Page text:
Gee's Strategies & Information Literacy: Risk Taking

Gee’s also called this the “Psychosocial Moratorium” Principle where learners can take risks in a space where real-world consequences are lowered.

Ah, if only this could be the case with information literacy. This should be the case in our classrooms, labs, and campuses. We can create environments in our classrooms and at our reference desks, where students recognize that research is a messy process. Not passing the level or finding just the right material on the first try is natural. Students need to know they can take risks and fail within the research process. Now, granted those risks may not have the same impact as dying within a game, but the tension and frustration can be just as high. A student with a deadline or frustrated with a search feels just as much tension, if not more, than the gamer.

Creating this atmosphere is comes from both class structure and personal attitude. I’ve failed plenty of times in front of a class. When I started teaching information literacy a few years ago, I dropped canned searches for our instructions sessions. At the time it was done to increase the relevance of the material and engagement of the students. But what it has created is an atmosphere where failure is okay. Failure is a talking point. I welcome the unsuccessful search (unless it’s because I can’t spell and now the class knows). It provides the opportunity to talk about why searches fail or don’t get the desire results and how to adjust for additional searches. Failure in a search shows that the research process is messy and even libraries aren’t perfect. We try and fail just like them. I’ve seen it successful break down barriers for students asking for help. If I got stuck, and they got stuck, they are more willing to ask for help. Failure equalizes the power relationship.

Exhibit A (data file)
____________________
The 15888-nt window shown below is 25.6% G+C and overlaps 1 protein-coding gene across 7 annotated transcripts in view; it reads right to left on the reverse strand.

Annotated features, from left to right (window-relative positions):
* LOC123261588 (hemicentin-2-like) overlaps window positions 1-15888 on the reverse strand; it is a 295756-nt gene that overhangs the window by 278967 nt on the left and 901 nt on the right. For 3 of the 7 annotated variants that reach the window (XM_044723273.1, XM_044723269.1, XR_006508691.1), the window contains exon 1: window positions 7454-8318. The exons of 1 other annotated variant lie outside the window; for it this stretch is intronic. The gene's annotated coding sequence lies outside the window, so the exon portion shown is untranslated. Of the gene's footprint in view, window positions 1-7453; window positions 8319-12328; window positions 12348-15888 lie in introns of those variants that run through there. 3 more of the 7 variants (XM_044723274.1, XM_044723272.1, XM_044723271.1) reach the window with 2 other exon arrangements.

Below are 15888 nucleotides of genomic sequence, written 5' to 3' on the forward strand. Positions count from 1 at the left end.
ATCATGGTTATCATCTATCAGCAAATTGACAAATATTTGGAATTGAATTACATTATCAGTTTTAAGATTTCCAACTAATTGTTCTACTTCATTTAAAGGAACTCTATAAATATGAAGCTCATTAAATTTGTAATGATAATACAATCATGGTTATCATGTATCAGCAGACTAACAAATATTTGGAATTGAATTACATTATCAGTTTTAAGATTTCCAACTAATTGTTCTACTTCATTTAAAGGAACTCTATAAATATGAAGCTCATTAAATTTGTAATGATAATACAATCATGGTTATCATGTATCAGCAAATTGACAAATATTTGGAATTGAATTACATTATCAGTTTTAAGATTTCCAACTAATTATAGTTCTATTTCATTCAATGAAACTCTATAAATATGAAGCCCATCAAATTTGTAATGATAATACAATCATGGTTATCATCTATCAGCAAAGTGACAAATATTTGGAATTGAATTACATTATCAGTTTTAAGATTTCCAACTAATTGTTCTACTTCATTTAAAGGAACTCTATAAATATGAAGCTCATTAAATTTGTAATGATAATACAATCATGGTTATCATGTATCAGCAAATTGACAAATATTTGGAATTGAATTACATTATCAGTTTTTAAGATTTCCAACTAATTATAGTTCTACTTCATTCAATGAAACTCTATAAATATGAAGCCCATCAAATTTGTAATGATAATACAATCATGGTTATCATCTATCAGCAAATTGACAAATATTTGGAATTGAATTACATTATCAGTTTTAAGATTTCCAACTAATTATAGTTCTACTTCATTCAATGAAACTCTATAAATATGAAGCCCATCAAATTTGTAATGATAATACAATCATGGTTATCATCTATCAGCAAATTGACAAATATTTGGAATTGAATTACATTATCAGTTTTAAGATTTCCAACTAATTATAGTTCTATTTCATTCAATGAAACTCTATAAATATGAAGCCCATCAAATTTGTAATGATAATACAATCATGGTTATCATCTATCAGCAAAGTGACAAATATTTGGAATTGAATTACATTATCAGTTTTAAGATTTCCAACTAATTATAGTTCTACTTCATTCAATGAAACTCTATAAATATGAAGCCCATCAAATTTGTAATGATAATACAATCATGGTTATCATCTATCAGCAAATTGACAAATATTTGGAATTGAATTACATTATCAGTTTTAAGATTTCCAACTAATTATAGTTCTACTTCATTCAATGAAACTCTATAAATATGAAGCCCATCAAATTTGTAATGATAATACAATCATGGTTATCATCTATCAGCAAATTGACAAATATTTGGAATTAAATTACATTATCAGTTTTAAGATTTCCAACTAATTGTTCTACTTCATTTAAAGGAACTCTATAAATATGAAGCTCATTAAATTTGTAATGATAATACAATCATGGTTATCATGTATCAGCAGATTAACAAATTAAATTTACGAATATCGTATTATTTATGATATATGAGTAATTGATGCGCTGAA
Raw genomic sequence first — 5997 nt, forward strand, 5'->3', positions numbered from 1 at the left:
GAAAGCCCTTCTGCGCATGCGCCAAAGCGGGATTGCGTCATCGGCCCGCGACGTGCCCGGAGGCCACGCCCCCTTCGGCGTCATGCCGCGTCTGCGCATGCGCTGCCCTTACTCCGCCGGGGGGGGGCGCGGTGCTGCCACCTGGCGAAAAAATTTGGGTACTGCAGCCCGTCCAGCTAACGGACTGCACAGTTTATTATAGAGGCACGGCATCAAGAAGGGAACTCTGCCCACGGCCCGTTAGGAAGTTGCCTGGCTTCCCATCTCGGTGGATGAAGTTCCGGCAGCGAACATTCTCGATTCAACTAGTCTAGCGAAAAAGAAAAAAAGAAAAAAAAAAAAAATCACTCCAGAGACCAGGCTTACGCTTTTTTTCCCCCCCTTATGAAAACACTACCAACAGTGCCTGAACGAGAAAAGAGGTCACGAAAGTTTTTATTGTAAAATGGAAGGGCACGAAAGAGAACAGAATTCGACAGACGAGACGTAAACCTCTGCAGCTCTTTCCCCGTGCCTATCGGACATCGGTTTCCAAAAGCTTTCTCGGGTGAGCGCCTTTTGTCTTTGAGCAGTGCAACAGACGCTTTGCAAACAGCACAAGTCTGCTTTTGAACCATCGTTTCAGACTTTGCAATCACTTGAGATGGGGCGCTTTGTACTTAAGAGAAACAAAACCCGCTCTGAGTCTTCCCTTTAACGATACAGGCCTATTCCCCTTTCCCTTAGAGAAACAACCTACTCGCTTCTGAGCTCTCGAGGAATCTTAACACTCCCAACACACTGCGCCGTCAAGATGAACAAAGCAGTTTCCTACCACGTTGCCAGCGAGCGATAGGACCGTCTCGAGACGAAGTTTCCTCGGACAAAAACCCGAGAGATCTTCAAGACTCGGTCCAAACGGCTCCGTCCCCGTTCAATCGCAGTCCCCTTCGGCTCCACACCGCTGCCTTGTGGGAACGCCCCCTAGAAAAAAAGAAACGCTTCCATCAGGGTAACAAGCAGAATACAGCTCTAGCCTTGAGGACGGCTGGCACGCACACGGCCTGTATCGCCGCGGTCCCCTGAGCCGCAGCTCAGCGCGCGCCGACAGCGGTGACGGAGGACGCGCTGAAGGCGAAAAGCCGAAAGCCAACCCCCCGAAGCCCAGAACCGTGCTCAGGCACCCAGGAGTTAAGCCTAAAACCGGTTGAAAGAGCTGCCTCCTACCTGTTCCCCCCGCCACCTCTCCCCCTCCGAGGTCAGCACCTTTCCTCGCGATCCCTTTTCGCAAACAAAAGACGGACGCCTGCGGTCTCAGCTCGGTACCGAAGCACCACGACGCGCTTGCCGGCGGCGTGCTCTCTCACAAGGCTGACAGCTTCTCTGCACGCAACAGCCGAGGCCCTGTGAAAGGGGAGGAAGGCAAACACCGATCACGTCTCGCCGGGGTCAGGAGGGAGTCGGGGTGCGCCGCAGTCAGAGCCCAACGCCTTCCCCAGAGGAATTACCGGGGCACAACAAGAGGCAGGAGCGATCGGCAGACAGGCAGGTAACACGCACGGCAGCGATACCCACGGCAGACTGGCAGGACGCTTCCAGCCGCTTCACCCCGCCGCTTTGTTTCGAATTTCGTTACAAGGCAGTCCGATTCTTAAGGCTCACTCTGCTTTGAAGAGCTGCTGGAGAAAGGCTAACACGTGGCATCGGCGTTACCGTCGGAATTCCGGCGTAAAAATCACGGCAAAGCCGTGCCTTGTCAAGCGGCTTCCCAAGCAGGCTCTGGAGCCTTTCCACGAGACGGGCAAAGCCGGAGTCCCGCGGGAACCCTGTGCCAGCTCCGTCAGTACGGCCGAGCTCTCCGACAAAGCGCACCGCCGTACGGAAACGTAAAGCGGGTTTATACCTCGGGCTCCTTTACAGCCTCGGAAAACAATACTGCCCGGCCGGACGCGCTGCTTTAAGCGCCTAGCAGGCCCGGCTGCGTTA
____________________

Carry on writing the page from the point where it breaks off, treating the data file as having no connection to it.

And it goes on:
Failure equalizes it, but it does not take power away from students. Creating an atmosphere and culture where failure is encourage doesn’t happen overnight. But it can happen and we should be modeling it in our classes and at the reference desk. Research is a messy process, taking risks, recovering from failure, learning, and risking again is an important information literacy skill. Failure is not always fun, and with “first page and done” search habits accepting failure can be too quickly judged.

Allowing students to take risks, fail, and modeling patience and learning through failure helps create successful information literate students.